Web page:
“Up until 2008, we had no rhinos being poached in South Africa because demand was being supplied by legal sales from live rhino,” he said, according to a 2016 article in the Telegraph newspaper. “Then they banned that trade and those sales were mirrored by rhino poaching deaths in Kruger National Park.”
However, rhinos in several other countries, including Kenya and India, have also faced heightened poaching threats in the past decade.
One of Hume’s stated goals is to increase the numbers of African rhinos through breeding on his ranch. Since poaching has become a problem — he has lost several dozen of his rhinos in recent years — he now has veterinarians remove the horns of the 1,500 rhinos on his ranch.
He challenges the notion that he’s cutting the horns only to enrich himself. He told the Telegraph that he would stop the expensive procedure if “his horns were worth nothing and my rhinos won’t be poached.”
“I have no problem with demand reduction,” he said.
His view is that the sale of the rhino horn, which he told the website Job Shadow he expected could fetch $10,000 to $15,000 per kilogram ($4,545 to $6,818 per pound). The recent investigation in Asia found that prices for raw rhino horn in China were as high as $60,000 per kilogram ($27,272 per pound).
“I have a way here, which, if we could spread to all the rhinos in private ownership, will supply a bloodless horn to the market,” Hume said in the video on the auction site.
But organizations like Save the Rhino are concerned about the ultimate destination of the horns. The auction website is available in Chinese and Vietnamese, in addition to English, perhaps indicating who will be buying the horns.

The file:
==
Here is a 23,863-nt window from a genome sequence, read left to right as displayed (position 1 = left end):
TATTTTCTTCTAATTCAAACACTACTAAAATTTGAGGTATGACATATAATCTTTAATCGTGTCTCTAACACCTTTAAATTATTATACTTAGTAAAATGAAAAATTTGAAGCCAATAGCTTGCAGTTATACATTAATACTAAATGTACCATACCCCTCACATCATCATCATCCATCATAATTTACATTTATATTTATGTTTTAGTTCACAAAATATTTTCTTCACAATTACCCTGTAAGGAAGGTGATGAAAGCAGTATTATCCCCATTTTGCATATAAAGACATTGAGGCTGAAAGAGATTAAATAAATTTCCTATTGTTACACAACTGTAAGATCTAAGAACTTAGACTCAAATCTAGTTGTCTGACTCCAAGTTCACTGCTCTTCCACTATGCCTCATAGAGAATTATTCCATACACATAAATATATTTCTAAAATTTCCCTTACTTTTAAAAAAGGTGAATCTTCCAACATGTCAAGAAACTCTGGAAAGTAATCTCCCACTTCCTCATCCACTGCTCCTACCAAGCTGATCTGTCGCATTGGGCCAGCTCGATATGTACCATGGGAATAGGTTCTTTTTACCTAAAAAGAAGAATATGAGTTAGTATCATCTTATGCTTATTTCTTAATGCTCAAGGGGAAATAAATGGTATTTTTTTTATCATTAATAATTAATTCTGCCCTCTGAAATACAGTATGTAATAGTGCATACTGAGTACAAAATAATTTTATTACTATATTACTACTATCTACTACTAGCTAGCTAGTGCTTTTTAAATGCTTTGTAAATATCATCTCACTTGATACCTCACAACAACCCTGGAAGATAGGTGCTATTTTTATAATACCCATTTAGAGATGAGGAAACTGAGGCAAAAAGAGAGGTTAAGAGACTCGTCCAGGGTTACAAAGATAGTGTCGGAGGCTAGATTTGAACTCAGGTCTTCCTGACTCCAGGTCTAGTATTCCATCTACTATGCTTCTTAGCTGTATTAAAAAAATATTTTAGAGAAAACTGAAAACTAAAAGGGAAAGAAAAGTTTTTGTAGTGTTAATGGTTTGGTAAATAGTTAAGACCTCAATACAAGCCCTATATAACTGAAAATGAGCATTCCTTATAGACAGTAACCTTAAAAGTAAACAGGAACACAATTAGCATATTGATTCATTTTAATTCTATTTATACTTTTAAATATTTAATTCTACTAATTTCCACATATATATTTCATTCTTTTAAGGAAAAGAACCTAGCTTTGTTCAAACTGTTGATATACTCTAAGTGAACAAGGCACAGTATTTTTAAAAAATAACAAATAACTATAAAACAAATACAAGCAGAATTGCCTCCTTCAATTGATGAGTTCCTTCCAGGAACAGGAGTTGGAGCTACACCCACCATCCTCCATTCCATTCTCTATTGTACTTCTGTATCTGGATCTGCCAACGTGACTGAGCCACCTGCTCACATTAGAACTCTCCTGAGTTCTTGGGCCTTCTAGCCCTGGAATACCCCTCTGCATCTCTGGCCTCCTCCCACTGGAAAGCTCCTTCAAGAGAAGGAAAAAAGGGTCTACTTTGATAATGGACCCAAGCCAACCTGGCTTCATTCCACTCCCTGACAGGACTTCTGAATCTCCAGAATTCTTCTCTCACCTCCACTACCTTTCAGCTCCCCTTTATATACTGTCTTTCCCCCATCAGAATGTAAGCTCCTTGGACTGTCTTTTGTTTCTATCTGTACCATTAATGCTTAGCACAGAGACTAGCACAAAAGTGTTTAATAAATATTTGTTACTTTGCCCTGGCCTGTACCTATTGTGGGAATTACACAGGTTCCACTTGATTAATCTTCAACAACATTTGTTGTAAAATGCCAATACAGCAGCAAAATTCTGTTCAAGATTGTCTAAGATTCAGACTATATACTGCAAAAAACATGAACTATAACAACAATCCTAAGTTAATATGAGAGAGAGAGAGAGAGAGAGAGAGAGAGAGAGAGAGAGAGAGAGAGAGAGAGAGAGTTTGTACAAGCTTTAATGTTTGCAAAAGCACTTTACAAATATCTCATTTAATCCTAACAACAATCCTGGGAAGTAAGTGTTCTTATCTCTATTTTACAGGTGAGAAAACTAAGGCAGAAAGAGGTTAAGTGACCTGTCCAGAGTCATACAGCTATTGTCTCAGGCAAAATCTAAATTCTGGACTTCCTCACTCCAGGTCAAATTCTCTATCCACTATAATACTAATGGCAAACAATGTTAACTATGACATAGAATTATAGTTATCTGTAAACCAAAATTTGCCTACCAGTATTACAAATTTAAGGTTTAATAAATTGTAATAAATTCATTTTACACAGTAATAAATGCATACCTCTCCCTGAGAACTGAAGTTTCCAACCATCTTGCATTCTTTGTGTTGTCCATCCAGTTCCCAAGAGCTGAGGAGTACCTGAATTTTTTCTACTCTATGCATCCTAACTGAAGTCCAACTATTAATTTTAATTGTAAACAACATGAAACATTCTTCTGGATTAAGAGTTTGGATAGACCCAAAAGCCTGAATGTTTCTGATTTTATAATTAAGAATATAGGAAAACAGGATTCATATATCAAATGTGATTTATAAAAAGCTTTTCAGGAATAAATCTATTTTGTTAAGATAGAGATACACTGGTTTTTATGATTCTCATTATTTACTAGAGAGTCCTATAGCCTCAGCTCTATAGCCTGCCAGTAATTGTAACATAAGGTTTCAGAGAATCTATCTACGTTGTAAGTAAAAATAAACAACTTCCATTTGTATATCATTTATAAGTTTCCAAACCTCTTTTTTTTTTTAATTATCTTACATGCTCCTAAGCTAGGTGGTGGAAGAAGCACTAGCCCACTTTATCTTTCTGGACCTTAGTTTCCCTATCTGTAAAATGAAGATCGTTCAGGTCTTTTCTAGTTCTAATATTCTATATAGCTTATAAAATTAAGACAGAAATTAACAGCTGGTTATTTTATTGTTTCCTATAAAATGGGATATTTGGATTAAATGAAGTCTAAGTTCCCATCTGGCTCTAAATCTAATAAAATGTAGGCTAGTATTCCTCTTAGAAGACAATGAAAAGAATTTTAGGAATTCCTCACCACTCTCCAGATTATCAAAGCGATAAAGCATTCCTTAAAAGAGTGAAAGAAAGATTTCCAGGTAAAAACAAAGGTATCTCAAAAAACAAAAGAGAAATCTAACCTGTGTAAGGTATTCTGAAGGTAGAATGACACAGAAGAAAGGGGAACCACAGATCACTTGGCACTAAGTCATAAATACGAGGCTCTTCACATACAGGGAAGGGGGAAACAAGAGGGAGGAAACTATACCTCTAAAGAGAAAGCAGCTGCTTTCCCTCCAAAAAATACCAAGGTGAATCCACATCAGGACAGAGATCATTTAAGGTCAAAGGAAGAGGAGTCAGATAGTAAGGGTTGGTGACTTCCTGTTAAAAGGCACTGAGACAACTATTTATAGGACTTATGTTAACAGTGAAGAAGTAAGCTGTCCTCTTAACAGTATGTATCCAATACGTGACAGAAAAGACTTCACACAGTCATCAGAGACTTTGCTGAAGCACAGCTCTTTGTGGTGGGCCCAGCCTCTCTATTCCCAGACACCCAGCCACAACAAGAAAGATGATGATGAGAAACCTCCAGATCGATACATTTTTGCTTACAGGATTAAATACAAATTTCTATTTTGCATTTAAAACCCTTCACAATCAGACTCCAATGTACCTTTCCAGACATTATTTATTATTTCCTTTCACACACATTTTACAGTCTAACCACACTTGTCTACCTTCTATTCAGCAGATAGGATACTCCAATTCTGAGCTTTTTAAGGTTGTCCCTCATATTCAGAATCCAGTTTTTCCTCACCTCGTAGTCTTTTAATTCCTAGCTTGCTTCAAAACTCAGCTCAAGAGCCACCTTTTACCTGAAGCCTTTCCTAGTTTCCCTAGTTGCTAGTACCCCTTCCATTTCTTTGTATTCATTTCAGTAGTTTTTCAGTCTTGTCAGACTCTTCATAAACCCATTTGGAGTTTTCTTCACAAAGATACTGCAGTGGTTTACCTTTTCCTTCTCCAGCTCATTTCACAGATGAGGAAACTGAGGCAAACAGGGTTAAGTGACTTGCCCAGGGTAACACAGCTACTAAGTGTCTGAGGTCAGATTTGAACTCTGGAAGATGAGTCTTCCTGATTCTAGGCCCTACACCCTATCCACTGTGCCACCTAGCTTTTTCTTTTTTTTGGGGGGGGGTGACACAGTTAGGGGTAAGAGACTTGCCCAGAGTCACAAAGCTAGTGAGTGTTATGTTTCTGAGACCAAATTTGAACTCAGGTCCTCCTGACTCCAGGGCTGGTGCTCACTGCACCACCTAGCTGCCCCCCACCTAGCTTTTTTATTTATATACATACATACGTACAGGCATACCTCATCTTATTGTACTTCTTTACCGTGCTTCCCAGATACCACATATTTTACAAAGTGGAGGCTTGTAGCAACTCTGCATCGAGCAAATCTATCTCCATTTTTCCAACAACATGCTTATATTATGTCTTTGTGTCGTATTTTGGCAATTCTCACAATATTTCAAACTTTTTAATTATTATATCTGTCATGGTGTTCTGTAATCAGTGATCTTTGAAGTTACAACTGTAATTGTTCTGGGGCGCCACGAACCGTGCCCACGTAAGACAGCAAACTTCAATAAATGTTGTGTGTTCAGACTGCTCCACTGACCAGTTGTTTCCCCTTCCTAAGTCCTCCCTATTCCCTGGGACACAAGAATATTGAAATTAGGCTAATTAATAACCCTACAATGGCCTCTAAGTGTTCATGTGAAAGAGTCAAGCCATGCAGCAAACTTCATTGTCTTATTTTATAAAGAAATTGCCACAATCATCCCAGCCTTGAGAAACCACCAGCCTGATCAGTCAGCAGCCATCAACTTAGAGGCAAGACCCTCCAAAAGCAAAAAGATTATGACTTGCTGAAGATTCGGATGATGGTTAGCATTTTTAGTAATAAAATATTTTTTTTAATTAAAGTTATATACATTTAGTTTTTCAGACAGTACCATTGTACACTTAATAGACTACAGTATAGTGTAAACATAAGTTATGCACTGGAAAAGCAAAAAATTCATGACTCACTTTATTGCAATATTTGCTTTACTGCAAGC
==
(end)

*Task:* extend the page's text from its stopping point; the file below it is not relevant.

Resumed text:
If the rhino horn sold at auction can only be sold within South Africa, “Is it going to be Chinese or Vietnamese with South Africa residency who are primarily buying these horns?” Dean asked.
She said it was also disconcerting that early reports in the press referred to “anonymous” online bidding on the lots for sale.
The office of Edna Molewa, the Minister of Environmental Affairs, issued a statement Monday morning that addressed that issue.
“The Department [of Environmental Affairs] must be granted access to the online auction to do the necessary compliance monitoring,” it read.
“I think that statement is absolutely true,” Dean said, “because if you’re doing to track these horns to make sure they are only sold domestically and not exported illegally, then surely in order to do that, you must know who the buyers are.”
Similarly, it’s uncertain how the release of this much rhino horn onto the market — reported to be 500 kilograms (1,100 pounds) —will do to the price of poached rhino horn.
Dean said that her colleagues have found that buyers in Vietnam have a distinct preference for horns from wild rhinos. They argue that the horns from wild rhinos have a higher mineral content from a more varied plant diet than animals that have been living on farms, like Hume’s.
And other questions exist. For example, “Is there a premium for a horn that was harvested from a dead rhino as opposed to a living animal?” Dean said.
She is sympathetic to Hume’s need to finance the protection of his rhinos, and she said his goal of increasing the number of rhinos is “laudable.”
Still, at this point, we don’t know what the repercussions will be of holding such an auction, she said.
“You have to take an evidence-based approach to this,” Dean said. “These are all the great gaps in the research and the knowledge, which is why we feel it’s incredibly dangerous to go ahead with this live auction now without knowing the answers to these questions.”
Lusseau, D., & Lee, P. C. (2016). Can we sustainably harvest ivory? Current Biology, 26(21), 2951-2956.
Banner image of a white rhino by Rhett A. Butler / Mongabay.